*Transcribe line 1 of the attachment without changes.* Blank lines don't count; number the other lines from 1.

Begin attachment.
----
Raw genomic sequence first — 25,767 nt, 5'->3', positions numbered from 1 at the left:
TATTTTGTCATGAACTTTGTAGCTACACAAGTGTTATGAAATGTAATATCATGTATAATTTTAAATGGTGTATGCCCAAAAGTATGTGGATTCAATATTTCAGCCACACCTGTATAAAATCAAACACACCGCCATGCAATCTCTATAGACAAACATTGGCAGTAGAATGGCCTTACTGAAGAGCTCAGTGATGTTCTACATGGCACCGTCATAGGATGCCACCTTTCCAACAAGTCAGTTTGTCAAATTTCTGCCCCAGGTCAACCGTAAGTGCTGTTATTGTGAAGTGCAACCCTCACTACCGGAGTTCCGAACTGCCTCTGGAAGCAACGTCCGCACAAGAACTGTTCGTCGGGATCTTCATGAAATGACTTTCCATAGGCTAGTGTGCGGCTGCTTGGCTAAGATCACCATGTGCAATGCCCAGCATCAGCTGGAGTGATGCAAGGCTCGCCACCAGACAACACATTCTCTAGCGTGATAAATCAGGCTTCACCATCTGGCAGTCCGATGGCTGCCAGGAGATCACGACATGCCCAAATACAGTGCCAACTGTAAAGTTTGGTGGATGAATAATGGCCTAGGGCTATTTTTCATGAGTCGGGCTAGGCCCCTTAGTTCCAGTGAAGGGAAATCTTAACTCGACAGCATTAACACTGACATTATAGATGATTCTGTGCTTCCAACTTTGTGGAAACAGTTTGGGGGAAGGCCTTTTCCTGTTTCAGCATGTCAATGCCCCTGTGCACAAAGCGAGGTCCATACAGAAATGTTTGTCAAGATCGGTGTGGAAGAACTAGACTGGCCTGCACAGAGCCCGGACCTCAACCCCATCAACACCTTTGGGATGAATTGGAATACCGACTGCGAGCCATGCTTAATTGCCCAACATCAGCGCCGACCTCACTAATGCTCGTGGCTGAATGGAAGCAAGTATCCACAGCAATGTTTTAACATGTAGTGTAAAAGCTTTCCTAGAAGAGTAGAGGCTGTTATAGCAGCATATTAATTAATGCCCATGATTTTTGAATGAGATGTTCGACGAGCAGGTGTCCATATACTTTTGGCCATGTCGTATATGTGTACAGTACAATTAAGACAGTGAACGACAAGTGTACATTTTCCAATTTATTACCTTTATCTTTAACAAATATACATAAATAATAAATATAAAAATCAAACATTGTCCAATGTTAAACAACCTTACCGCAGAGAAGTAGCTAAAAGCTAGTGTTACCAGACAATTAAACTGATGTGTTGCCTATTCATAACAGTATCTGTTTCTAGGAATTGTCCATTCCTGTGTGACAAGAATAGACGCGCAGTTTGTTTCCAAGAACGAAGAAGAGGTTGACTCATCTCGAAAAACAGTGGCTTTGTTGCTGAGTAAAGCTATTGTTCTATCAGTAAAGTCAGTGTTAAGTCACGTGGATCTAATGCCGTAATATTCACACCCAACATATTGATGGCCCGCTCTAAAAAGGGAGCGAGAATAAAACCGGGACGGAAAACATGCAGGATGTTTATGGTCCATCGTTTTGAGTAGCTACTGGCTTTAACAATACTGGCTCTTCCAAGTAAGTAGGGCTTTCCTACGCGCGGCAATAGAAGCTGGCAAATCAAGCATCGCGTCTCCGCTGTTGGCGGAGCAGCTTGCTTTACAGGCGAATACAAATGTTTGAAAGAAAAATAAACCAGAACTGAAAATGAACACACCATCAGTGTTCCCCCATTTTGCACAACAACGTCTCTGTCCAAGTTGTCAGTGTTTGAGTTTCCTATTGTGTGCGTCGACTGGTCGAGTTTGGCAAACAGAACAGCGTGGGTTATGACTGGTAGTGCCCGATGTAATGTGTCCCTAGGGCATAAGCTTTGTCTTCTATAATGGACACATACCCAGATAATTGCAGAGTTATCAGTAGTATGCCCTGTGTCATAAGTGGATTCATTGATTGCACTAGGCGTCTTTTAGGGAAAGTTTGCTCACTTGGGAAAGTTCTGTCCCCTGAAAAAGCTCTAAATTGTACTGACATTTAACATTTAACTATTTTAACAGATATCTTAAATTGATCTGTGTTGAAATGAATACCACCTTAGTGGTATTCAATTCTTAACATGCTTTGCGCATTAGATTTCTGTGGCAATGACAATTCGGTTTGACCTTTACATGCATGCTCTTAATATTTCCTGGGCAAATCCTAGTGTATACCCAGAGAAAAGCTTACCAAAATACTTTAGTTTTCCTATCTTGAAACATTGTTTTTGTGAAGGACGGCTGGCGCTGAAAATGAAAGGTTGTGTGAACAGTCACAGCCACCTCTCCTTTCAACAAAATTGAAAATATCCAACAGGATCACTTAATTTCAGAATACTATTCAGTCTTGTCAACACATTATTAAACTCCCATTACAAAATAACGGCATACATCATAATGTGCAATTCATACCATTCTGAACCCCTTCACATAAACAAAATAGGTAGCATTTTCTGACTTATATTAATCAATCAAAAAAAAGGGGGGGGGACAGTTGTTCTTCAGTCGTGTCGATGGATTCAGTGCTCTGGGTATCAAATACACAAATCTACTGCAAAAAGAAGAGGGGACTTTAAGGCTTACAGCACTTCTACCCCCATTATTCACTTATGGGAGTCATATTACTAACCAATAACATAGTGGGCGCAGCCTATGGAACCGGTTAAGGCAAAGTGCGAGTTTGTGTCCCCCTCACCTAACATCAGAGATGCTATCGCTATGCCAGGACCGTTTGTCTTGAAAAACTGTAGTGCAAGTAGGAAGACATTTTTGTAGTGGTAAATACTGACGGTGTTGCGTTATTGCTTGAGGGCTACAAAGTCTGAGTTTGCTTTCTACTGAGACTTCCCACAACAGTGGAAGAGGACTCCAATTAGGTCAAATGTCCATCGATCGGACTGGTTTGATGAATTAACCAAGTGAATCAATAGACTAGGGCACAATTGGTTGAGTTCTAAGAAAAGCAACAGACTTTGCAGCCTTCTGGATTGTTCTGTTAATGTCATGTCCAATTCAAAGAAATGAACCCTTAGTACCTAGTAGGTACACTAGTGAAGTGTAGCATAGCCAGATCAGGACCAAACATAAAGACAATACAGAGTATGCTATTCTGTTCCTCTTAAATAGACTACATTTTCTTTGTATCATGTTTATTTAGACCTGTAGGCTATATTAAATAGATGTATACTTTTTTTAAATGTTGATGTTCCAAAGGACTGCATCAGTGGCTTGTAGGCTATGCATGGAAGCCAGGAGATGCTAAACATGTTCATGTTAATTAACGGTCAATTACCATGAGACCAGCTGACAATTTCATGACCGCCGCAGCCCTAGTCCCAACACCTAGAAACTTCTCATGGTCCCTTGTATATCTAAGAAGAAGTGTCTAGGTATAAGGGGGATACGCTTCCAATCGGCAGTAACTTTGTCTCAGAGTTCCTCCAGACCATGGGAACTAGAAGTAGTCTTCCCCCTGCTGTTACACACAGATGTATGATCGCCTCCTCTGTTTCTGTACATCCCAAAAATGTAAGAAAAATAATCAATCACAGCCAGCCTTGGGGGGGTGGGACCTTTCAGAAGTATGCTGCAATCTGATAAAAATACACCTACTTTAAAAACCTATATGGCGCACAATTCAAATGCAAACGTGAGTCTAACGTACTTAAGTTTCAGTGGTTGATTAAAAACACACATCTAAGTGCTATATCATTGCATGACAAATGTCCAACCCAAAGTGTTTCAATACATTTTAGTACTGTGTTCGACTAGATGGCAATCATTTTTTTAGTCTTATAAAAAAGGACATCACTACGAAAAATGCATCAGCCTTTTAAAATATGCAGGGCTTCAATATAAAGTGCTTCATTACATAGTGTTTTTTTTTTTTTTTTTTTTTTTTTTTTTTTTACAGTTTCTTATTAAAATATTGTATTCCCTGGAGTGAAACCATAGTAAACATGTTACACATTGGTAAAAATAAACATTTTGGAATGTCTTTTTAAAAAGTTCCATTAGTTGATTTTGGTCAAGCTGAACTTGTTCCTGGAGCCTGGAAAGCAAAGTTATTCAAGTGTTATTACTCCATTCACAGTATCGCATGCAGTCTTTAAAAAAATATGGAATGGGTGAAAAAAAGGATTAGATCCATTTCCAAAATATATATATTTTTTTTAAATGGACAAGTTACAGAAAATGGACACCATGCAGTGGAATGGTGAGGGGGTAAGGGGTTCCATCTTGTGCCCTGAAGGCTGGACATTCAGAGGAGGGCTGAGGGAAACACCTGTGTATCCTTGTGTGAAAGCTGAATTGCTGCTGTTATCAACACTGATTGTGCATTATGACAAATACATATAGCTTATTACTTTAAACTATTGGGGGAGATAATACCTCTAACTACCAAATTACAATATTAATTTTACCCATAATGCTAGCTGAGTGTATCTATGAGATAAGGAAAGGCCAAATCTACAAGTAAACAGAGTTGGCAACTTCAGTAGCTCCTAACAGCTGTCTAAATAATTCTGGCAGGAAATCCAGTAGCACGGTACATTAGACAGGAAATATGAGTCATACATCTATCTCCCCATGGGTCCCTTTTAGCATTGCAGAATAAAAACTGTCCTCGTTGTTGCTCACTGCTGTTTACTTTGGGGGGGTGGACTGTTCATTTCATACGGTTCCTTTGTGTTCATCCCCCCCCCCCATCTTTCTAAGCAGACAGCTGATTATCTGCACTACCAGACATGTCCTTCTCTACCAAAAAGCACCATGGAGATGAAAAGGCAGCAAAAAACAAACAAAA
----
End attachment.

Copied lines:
Raw genomic sequence first — 25,767 nt, 5'->3', positions numbered from 1 at the left: